The film is at its strongest in these early scenes which, however, already reveal a major weakness: 2018’s A star Is Born cannot shed its male point of view and its patriarchal heritage. Again, it is the man who takes the lead and, assisted, then rivaled by another man, „makes her“. Gaga’s Ally is at times frighteningly naive in her schoolgirl like enthusiasms, her stunning blindness, her stubborn initial refusal to take risks which appears quite infantile and need to be broken by a man, of course, and her unreflected willingness to be manipulated as she is turned from a more country-style singer songwriter into a red-haired plastic pop star. An enforced change the character takes surprisingly well, the inherent objectification of the female body remaining strangely unproblematic for the most part. Or it would be if this wasn’t Lady Gaga: she plays her part less than outgrows her. Her movements, her posture, her face contradict her Ally’s one-dimensional simplicity. Here’s a strong, emancipated, reflected woman subverting her damsel in distress cliché rolled into something coming as close to a feminist statement as this decidedly non-feminist film allow.

And she has to fight for space, as the director Cooper prefers to focus on the actor Cooper. His struggle with alcoholism and drug addiction is the film’s primary focus. And it#s executed well. Bradley Cooper is impressive, nuanced and credible as the broken rock star and the man haunted by his demons. Which the film also doesn’t make easy for him: the script is full of holes, at times over-explained at others strangely fragmented. The characters don’t develop, they just appear changed, sometimes so much, that it’s hard for the viewer to connect their different versions. Jackson’s descent into addition isn’t one – one day he’s just suddenly a wreck. The same goes for his jealousy or her self-confidence. For a film that is decidedly old-fashioned in its ambition to tell a grand old tragic love story, it is remarkable clueless how to do so.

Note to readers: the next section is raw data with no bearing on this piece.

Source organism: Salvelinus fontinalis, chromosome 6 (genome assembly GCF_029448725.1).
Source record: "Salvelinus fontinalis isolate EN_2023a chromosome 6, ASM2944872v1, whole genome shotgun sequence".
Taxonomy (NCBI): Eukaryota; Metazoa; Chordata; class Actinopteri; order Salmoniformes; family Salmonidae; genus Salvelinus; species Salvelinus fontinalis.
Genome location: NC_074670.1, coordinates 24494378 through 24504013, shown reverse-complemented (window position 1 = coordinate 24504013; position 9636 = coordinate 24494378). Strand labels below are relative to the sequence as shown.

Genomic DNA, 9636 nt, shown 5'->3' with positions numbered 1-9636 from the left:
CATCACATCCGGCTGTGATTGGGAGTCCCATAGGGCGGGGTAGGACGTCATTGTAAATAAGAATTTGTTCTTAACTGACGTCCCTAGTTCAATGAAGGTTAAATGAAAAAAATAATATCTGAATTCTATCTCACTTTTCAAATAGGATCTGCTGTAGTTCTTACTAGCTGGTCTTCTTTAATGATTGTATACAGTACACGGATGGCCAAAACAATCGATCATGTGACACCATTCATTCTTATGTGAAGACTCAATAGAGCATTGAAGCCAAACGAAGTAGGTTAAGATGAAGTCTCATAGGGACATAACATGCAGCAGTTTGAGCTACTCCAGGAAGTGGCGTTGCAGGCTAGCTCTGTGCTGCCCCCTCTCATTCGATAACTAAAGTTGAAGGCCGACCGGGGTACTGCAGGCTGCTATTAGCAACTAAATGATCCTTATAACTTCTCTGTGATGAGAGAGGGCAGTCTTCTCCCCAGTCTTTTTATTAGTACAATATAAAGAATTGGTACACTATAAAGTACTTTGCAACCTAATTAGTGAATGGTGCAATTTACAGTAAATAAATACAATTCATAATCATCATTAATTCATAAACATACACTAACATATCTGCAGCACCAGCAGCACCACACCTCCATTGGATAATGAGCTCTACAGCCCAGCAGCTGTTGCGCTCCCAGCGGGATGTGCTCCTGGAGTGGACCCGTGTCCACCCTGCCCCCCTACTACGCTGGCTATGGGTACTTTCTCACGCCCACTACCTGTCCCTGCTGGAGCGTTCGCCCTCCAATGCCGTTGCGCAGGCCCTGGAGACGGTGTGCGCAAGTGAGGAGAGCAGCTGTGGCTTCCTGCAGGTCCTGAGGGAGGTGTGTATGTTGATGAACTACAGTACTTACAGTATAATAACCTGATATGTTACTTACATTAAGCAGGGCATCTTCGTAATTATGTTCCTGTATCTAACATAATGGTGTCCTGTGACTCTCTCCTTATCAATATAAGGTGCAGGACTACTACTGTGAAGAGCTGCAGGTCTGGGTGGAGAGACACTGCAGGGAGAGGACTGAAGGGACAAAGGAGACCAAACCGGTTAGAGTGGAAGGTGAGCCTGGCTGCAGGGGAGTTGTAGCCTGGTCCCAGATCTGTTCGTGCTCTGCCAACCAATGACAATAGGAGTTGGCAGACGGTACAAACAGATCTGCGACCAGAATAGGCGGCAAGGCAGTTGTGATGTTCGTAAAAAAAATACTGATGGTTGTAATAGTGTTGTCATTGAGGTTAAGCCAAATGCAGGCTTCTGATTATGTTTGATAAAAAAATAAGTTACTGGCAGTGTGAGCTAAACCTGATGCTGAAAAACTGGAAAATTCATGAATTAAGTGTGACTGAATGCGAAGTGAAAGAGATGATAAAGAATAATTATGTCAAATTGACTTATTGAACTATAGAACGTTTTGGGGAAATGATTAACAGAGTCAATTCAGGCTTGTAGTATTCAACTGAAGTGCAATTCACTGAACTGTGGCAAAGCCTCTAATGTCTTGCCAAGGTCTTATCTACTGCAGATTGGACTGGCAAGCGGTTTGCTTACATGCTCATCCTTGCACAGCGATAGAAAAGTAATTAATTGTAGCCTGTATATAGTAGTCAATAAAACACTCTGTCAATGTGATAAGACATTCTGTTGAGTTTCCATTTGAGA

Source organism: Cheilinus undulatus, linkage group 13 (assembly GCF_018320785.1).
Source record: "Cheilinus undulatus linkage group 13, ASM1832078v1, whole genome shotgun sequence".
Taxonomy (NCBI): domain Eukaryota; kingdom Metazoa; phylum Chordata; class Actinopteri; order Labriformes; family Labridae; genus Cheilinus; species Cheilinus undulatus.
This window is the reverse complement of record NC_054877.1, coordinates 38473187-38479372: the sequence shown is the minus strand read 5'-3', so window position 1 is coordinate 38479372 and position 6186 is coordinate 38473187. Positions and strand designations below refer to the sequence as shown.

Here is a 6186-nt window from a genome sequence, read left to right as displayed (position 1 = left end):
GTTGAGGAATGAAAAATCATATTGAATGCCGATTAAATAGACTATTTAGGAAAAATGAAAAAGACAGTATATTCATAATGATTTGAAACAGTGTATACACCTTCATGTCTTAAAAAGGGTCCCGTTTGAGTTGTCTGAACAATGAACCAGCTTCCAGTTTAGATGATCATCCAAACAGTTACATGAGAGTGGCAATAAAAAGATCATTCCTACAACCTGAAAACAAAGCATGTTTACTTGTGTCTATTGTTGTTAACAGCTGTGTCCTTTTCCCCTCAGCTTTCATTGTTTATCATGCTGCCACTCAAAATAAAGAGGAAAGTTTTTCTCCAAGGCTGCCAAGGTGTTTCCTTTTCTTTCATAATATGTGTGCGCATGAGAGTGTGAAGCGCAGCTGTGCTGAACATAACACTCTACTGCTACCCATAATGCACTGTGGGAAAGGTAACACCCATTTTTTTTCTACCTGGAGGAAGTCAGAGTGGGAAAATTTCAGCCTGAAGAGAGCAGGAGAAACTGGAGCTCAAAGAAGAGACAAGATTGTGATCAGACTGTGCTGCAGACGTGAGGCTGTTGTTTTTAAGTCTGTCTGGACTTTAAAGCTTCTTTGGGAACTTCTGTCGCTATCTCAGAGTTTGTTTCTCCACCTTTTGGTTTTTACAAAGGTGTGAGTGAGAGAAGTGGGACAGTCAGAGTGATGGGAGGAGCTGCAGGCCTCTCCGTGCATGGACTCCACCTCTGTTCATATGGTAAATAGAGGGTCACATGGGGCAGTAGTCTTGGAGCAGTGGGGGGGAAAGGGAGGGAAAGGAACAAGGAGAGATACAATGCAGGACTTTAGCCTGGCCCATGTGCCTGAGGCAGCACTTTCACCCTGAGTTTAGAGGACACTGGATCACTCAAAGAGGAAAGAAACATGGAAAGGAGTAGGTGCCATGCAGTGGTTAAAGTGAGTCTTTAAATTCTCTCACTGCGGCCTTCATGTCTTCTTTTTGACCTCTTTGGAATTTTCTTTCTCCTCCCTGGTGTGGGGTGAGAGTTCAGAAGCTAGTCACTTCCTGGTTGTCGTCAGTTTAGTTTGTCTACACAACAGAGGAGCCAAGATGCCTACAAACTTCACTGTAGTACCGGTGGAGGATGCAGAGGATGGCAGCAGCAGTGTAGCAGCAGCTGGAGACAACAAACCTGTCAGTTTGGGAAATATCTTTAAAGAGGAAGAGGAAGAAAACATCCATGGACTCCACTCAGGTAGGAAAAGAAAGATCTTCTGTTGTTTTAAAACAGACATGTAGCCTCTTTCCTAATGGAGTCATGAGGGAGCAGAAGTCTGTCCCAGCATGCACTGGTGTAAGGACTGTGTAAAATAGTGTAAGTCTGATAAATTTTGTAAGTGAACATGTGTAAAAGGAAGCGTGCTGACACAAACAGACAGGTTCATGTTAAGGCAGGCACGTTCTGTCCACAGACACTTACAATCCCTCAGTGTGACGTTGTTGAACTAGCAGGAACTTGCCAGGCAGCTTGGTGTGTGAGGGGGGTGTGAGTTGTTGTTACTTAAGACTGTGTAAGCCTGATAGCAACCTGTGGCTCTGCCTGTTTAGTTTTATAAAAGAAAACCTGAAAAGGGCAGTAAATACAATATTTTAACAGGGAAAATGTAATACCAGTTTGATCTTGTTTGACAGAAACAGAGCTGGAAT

Which leads to a strange thing: the tragic turn, the classic young and yang of a rise coupled by a downfall leaves at least this viewer surprisingly cold. Too often does the film spell out what it’s trying to do. Which is often up to Jackson’s brother Bobby, played by a Sam Elliott whose talent is entirely wasted in the role (which similarly goes for Andrew Dice Clay as Ally’s kindly buffoonish father, running a limousine business with quirky old men and providing the film’s comic relief). This tendency leads to a lack of immediacy and naturalness. the plot constantly reveals its constructive mechanisms, especially as it’s centered around as well as bookended by performance scenes (concert giant Live Nation is the film’s primary co-producer!), that especially its later part feels way too contrived, aiming too hard at the audience’s tears (not entirely unsuccessfully as this reviewer was able to observe around him) to be anything other than a remake (of a remake of a remake) that is trying too hard and constantly looking back. To what? An easier time when gender roles were clearly defined and feminism could be watered down to manipulated pseudo-emancipation, all nicely controlled by men? Where Lady Gaga outgrows the film and hints at this story#s disruptive potential, A Star Is Born rolls up and hides itself. In the cosy blanket of retrospection. A wasted chance.